Once the user enters data in the input field and clicks the add button, we want the contents of the input field to be stored in the database. In order to know the format of the data in the database, we need to have a Schema.

For this tutorial, we will need a very simple Schema that has only two fields. I am going to call the field firstName and lastName. The data stored in both fields will be a String.

After connecting to the database in our app.js we need to define our Schema. Here are the lines you need to add to the app.js.
var nameSchema = new mongoose.Schema({   firstName: String,   lastNameName: String });

Once we have built our Schema, we need to create a model from it. I am going to call my model “DataInput”. Here is the line you will add next to create our mode.
var User = mongoose.model("User", nameSchema);

Creating RESTful API

Now that we have a connection to our database, we need to create the mechanism by which data will be added to the database. This is done through our REST API. We will need to create an endpoint that will be used to send data to our server. Once the server receives this data then it will store the data in the database.

An endpoint is a route that our server will be listening to to get data from the browser. We already have one route that we have created already in the application and that is the route that is listening at the endpoint “/” which is the homepage of our application.

HTTP Verbs in a REST API

The communication between the client(the browser) and the server is done through an HTTP verb. The most common HTTP verbs are
GET, PUT, POST, and DELETE.

The following table explains what each HTTP verb does.

HTTP Verb Operation
GET Read
POST Create
PUT Update
DELETE Delete

As you can see from these verbs, they form the basis of CRUD operations that I talked about previously.

Building a CRUD endpoint

If you remember, the form in our index.html file used a post method to call this endpoint. We will now create this endpoint.

In our previous endpoint we used a “GET” http verb to display the index.html file. We are going to do something very similar but instead of using “GET”, we are going to use “POST”. To get started this is what the framework of our endpoint will look like.

app.post("/addname", (req, res) => {
 
});
Express Middleware

To fill out the contents of our endpoint, we want to store the firstName and lastName entered by the user into the database. The values for firstName and lastName are in the body of the request that we send to the server. We want to capture that data, convert it to JSON and store it into the database.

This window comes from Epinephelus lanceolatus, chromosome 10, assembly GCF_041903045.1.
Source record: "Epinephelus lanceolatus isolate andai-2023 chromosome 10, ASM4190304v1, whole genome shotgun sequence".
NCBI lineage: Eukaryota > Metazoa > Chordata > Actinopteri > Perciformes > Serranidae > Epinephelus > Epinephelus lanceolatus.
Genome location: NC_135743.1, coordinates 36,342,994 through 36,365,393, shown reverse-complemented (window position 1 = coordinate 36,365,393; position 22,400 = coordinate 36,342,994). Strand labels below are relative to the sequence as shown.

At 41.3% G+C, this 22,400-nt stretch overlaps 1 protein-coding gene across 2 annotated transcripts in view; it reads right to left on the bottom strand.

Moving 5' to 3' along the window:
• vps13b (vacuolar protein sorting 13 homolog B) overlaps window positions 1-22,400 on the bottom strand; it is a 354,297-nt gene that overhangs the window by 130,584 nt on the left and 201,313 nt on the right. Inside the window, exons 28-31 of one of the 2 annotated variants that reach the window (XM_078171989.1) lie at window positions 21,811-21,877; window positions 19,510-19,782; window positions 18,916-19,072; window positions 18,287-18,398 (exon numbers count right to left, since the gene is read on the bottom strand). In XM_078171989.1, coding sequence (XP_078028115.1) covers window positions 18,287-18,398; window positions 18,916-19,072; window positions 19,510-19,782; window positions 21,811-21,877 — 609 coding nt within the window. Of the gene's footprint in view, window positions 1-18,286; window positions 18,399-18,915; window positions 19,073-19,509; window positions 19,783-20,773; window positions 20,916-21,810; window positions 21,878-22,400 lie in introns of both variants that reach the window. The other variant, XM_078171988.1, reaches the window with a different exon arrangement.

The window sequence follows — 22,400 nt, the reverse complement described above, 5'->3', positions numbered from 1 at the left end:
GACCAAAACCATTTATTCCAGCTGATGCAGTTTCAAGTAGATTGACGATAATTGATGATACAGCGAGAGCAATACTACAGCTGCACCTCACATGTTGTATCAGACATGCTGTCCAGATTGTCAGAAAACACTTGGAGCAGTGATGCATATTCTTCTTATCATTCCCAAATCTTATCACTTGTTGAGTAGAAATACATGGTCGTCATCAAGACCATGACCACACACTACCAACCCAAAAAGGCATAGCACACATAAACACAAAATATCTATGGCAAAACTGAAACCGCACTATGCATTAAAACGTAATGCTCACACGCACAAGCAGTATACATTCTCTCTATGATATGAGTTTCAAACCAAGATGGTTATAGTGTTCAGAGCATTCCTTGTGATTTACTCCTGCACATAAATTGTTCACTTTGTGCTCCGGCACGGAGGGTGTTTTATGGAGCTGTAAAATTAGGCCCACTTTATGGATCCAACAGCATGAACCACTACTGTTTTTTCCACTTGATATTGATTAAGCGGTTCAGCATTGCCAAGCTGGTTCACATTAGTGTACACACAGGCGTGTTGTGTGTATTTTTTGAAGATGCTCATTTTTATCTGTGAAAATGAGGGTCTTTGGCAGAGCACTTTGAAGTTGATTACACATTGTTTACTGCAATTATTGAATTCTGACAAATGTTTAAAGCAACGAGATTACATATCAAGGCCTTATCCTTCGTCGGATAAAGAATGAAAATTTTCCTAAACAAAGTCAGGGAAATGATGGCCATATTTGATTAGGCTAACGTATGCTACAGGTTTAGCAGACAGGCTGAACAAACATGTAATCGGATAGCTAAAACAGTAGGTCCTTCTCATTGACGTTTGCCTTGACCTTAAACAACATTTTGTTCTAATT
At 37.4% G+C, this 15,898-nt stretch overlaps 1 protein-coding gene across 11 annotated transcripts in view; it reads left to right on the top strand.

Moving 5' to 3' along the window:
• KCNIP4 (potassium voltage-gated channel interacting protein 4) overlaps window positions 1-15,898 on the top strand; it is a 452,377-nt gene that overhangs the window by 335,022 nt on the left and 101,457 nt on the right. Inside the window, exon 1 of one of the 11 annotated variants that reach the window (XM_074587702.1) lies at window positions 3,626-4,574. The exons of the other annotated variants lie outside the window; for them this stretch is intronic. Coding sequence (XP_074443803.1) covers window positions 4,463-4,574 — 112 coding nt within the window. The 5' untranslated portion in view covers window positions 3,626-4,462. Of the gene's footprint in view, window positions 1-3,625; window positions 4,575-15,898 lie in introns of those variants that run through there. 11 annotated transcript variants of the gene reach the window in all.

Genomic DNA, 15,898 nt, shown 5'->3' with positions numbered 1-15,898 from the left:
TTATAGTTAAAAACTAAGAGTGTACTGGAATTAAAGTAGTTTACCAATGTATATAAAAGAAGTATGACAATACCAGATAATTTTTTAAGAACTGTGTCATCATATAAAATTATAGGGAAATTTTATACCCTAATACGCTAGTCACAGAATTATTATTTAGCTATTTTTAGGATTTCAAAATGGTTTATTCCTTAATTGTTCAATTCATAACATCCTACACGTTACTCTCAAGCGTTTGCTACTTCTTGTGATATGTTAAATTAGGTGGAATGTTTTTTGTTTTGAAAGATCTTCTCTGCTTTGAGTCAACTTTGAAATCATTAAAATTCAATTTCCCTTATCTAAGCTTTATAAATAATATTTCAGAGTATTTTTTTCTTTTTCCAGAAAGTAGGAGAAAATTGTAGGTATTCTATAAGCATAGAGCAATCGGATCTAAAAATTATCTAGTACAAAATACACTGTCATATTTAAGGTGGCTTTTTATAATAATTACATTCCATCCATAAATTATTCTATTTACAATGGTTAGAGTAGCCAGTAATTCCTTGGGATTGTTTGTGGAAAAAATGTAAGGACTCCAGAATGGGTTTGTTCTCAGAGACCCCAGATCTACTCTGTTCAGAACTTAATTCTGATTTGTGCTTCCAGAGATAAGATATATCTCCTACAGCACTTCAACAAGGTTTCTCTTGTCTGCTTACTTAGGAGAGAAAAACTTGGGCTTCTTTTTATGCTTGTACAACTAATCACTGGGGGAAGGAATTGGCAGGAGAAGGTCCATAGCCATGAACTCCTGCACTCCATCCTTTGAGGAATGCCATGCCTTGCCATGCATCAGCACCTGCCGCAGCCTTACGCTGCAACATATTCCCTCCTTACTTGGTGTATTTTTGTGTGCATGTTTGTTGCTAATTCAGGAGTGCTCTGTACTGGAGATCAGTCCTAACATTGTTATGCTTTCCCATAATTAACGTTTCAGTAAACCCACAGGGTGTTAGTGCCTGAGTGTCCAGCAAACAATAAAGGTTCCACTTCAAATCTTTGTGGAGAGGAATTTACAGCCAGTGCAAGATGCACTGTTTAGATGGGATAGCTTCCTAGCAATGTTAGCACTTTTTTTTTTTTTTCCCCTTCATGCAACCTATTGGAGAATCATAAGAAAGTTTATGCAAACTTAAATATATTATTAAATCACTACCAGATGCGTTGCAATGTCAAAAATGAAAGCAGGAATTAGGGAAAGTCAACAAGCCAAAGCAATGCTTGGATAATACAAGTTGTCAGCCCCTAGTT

Express.js version 4 removed all middleware. To parse the data in the body we will need to add middleware into our application to provide this functionality. We will be using the body-parser module. We need to install it, so in your terminal window enter the following command.

npm install body-parser --save

Once it is installed, we will need to require this module and configure it. The configuration will allow us to pass the data for firstName and lastName in the body to the server. It can also convert that data into JSON format. This will be handy because we can take this formatted data and save it directly into our database.

To add the body-parser middleware to our application and configure it, we can add the following lines directly after the line that sets our port.

var bodyParser = require('body-parser');
app.use(bodyParser.json());
app.use(bodyParser.urlencoded({ extended: true }));
Saving data to database

Mongoose provides a save function that will take a JSON object and store it in the database. Our body-parser middleware, will convert the user’s input into the JSON format for us.

To save the data into the database, we need to create a new instance of our model that we created early. We will pass into this instance the user’s input. Once we have it then we just need to enter the command “save”.

Mongoose will return a promise on a save to the database. A promise is what is returned when the save to the database completes. This save will either finish successfully or it will fail. A promise provides two methods that will handle both of these scenarios.

If this save to the database was successful it will return to the .then segment of the promise. In this case we want to send text back the user to let them know the data was saved to the database.

If it fails it will return to the .catch segment of the promise. In this case, we want to send text back to the user telling them the data was not saved to the database. It is best practice to also change the statusCode that is returned from the default 200 to a 400. A 400 statusCode signifies that the operation failed.

Now putting all of this together here is what our final endpoint will look like.

app.post("/addname", (req, res) => {
  var myData = new User(req.body);
  myData.save()
    .then(item => {
      res.send("item saved to database");
    })
    .catch(err => {
      res.status(400).send("unable to save to database");
    });
});
Testing our code

Save your code. Go to your terminal and enter the command node app.js to start our server. Open up your browser and navigate to the URL “http://localhost:3000”. You will see our index.html file displayed to you.

Make sure you have mongo running.

Enter your first name and last name in the input fields and then click the “Add Name” button. You should get back text that says the name has been saved to the database like below.

Access to Code

The final version of the code is available in my Github repo. To access the code click here. Thank you for reading !